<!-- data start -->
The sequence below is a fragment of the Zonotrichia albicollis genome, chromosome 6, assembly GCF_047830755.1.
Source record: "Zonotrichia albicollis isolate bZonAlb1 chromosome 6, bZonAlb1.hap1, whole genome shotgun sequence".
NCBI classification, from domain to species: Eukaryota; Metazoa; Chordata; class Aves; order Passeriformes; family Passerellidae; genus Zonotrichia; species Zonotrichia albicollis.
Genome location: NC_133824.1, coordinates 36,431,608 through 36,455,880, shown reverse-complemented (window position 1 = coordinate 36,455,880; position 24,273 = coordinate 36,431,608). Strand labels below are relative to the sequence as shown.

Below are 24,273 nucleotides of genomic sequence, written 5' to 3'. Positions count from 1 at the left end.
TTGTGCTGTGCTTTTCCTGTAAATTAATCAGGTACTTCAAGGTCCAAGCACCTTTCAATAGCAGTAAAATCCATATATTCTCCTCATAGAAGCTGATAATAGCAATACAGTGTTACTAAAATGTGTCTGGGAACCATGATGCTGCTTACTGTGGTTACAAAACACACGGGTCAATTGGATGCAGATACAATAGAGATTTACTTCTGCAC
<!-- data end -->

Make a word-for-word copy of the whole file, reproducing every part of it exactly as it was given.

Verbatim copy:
The sequence below is a fragment of the Zonotrichia albicollis genome, chromosome 6, assembly GCF_047830755.1.
Source record: "Zonotrichia albicollis isolate bZonAlb1 chromosome 6, bZonAlb1.hap1, whole genome shotgun sequence".
NCBI classification, from domain to species: Eukaryota; Metazoa; Chordata; class Aves; order Passeriformes; family Passerellidae; genus Zonotrichia; species Zonotrichia albicollis.
Genome location: NC_133824.1, coordinates 36,431,608 through 36,455,880, shown reverse-complemented (window position 1 = coordinate 36,455,880; position 24,273 = coordinate 36,431,608). Strand labels below are relative to the sequence as shown.

Below are 24,273 nucleotides of genomic sequence, written 5' to 3'. Positions count from 1 at the left end.
TTGTGCTGTGCTTTTCCTGTAAATTAATCAGGTACTTCAAGGTCCAAGCACCTTTCAATAGCAGTAAAATCCATATATTCTCCTCATAGAAGCTGATAATAGCAATACAGTGTTACTAAAATGTGTCTGGGAACCATGATGCTGCTTACTGTGGTTACAAAACACACGGGTCAATTGGATGCAGATACAATAGAGATTTACTTCTGCAC